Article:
“It’s overwhelming and exciting and awesome at the same time,” said College Prep teacher Ashley French.
Sandy Lundberg, who is Chandler Unified’s director of curriculum and former principal at College Prep, attributed the school’s success to “good teachers and kids who want to work hard.”
French and College Prep math department chair Candy Rife, however, gave a large amount of credit to Lundberg for her keen eye for hiring and for inspiring the staff and students.
“We just have a culture of excellence and it’s supported by what we do and the people we have,” Rife said.
Tempe Union High School District had all six of its schools earn an “A” grade. Three of the schools — Corona del Sol, Desert Vista and McClintock — have received the mark for all four years, while Mountain Pointe and Tempe High made it for the second straight year.
This year, however, was the first time Marcos de Niza made the top grade and joined what Superintendent Kenneth Baca called “club ‘A.’ ”
“So now the challenge for all of our schools is how we maintain it,” Baca said.
The Kyrene School District, which serves Chandler and Tempe, earned the “A” score, while the Tempe Elementary School District with a “B” grade.
Tempe Elementary Superintendent Chris Busch said her district is proud of the “B” grade and the “A” received by the Tempe Academy of International Studies, but she said the district is using data analysis and other tools to increase its marks, especially in science for grades four and eight.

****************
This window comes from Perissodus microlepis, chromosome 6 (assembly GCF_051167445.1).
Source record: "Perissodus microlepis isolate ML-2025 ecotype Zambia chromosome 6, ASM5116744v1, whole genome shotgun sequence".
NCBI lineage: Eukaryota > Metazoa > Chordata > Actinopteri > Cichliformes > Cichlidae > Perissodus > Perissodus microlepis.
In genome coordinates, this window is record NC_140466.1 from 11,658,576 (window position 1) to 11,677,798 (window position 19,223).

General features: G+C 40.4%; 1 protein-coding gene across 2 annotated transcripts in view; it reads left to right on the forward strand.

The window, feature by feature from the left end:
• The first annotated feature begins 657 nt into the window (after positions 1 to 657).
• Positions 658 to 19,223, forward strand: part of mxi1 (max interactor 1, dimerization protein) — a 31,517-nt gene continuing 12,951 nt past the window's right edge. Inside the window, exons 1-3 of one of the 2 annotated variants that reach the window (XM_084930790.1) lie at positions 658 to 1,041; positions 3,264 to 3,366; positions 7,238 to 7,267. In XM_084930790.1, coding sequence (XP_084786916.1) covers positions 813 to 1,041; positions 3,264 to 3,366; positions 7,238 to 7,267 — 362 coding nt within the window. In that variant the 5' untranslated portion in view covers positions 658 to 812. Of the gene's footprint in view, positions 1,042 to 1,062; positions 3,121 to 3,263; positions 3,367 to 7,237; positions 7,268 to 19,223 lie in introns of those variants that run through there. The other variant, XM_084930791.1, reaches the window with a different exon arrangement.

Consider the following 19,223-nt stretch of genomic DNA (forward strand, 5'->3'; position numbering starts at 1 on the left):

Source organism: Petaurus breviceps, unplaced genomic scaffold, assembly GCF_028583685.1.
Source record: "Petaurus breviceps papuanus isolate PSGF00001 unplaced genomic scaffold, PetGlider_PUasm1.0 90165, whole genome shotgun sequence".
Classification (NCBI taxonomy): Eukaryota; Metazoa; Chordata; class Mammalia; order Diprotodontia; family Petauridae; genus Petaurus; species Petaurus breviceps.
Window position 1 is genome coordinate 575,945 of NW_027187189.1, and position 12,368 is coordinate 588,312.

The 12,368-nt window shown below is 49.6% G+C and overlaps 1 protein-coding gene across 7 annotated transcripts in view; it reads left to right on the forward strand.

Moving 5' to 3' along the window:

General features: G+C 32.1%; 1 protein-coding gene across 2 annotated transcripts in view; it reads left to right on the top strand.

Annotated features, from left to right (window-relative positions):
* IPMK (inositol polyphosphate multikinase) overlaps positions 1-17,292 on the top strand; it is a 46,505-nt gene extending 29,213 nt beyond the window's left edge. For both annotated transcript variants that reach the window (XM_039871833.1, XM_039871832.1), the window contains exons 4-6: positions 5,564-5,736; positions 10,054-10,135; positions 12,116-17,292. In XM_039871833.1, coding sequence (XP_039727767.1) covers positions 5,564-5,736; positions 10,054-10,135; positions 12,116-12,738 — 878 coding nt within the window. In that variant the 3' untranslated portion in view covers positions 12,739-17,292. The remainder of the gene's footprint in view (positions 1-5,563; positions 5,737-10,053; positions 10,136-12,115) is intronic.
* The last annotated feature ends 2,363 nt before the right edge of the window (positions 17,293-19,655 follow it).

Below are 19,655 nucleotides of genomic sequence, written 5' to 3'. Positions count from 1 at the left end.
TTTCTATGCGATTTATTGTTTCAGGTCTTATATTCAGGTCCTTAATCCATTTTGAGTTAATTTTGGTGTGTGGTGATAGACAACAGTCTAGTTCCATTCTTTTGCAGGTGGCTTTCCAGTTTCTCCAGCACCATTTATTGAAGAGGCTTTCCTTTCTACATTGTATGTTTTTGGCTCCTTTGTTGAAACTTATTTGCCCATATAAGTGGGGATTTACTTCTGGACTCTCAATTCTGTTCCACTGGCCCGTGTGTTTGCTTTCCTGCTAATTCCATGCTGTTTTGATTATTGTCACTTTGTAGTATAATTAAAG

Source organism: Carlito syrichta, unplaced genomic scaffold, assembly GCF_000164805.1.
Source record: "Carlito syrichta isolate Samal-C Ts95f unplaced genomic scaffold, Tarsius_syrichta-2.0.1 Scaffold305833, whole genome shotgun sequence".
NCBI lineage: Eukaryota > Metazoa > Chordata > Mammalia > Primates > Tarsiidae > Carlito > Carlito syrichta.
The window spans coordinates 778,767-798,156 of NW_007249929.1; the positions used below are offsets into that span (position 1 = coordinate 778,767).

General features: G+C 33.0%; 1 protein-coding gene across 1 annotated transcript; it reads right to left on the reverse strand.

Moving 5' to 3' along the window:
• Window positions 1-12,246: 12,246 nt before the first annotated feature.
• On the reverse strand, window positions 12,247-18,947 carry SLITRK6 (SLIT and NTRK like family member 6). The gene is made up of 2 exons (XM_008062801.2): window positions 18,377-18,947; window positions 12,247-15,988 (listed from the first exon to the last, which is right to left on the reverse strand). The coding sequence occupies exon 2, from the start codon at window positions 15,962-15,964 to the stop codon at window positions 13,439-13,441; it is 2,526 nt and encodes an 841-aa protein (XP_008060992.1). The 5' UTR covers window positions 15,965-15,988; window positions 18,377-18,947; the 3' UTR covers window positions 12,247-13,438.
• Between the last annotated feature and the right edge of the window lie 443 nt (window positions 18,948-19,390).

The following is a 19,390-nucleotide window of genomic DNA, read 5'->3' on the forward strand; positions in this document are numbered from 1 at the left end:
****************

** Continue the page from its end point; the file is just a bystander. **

“We are really going classroom by classroom and school by school,” she said.
While the scores from the most recent school year had the districts feeling optimistic, what happens next is a little murky. The reason for the uncertainty stems from the state’s decision to drop out of the Partnership for Assessment of Readiness for College and Careers, or PARCC, exam earlier this year. The assessment was supposed to replace the AIMS test, and the state hasn’t announced an alternative to either examination.
The administrators uniformly emphasized they do not teach their students to one test, but they said the uncertainty is problematic for several reasons, one of which being curriculum alignment. Several districts have transitioned to Common Core standards due in part to the state’s transition to PARCC, but recent protestations against Common Core and the outcry from legislative and gubernatorial candidates like Dave Farnsworth, Andrew Thomas and Frank Riggs puts the implementation of those standards at risk.
If the state does back out of Common Core as well, the transition to a new set of standards could hit districts in the proverbial pocketbook.
“We don’t want to spend a lot of money and find the district isn’t aligned with it,” Lundberg said.
Kishimoto said the shift in standards will make it difficult to track student improvement as well, as comparing the results from two different tests is not an apple-to-apple comparison. She added it takes at least three years to develop a strong baseline for year-to-year growth comparison.
“It’s not a fair way of talking about the district’s progress or even the schools’ or students’ progress,” she said.
Visit https://azreportcards.com/ to search the state’s letter grade ratings.
Contact writer: (480) 898-5647 or email@example.com. Follow him on Twitter at @EricMungenast